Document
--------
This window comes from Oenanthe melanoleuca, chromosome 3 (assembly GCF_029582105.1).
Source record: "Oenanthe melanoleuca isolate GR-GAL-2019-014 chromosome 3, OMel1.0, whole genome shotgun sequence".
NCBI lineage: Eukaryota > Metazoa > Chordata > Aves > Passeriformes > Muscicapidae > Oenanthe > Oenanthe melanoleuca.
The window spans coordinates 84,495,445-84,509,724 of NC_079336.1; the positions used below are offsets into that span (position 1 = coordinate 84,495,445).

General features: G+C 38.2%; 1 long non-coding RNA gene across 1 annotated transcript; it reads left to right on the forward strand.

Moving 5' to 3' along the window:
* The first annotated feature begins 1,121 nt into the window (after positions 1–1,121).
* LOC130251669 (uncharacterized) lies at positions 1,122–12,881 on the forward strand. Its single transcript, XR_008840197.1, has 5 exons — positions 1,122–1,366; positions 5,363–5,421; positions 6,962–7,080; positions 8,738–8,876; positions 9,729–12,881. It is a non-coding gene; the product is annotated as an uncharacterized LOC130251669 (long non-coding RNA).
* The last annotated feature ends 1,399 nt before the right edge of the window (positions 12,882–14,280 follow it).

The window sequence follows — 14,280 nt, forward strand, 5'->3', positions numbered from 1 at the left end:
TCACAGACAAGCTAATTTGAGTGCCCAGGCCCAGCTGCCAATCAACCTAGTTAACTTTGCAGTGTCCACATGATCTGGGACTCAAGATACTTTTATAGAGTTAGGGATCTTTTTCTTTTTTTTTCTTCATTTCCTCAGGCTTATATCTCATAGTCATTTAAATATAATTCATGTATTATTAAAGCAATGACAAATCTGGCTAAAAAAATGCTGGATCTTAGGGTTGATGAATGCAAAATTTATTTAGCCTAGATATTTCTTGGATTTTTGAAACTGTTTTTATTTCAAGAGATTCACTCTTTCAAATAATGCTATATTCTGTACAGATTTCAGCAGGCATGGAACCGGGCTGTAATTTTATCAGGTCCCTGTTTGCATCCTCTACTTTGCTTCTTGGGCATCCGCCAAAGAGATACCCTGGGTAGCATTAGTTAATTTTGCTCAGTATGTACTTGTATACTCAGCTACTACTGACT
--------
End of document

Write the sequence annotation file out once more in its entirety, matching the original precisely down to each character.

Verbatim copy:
This window comes from Oenanthe melanoleuca, chromosome 3 (assembly GCF_029582105.1).
Source record: "Oenanthe melanoleuca isolate GR-GAL-2019-014 chromosome 3, OMel1.0, whole genome shotgun sequence".
NCBI lineage: Eukaryota > Metazoa > Chordata > Aves > Passeriformes > Muscicapidae > Oenanthe > Oenanthe melanoleuca.
The window spans coordinates 84,495,445-84,509,724 of NC_079336.1; the positions used below are offsets into that span (position 1 = coordinate 84,495,445).

General features: G+C 38.2%; 1 long non-coding RNA gene across 1 annotated transcript; it reads left to right on the forward strand.

Moving 5' to 3' along the window:
* The first annotated feature begins 1,121 nt into the window (after positions 1–1,121).
* LOC130251669 (uncharacterized) lies at positions 1,122–12,881 on the forward strand. Its single transcript, XR_008840197.1, has 5 exons — positions 1,122–1,366; positions 5,363–5,421; positions 6,962–7,080; positions 8,738–8,876; positions 9,729–12,881. It is a non-coding gene; the product is annotated as an uncharacterized LOC130251669 (long non-coding RNA).
* The last annotated feature ends 1,399 nt before the right edge of the window (positions 12,882–14,280 follow it).

The window sequence follows — 14,280 nt, forward strand, 5'->3', positions numbered from 1 at the left end:
TCACAGACAAGCTAATTTGAGTGCCCAGGCCCAGCTGCCAATCAACCTAGTTAACTTTGCAGTGTCCACATGATCTGGGACTCAAGATACTTTTATAGAGTTAGGGATCTTTTTCTTTTTTTTTCTTCATTTCCTCAGGCTTATATCTCATAGTCATTTAAATATAATTCATGTATTATTAAAGCAATGACAAATCTGGCTAAAAAAATGCTGGATCTTAGGGTTGATGAATGCAAAATTTATTTAGCCTAGATATTTCTTGGATTTTTGAAACTGTTTTTATTTCAAGAGATTCACTCTTTCAAATAATGCTATATTCTGTACAGATTTCAGCAGGCATGGAACCGGGCTGTAATTTTATCAGGTCCCTGTTTGCATCCTCTACTTTGCTTCTTGGGCATCCGCCAAAGAGATACCCTGGGTAGCATTAGTTAATTTTGCTCAGTATGTACTTGTATACTCAGCTACTACTGACT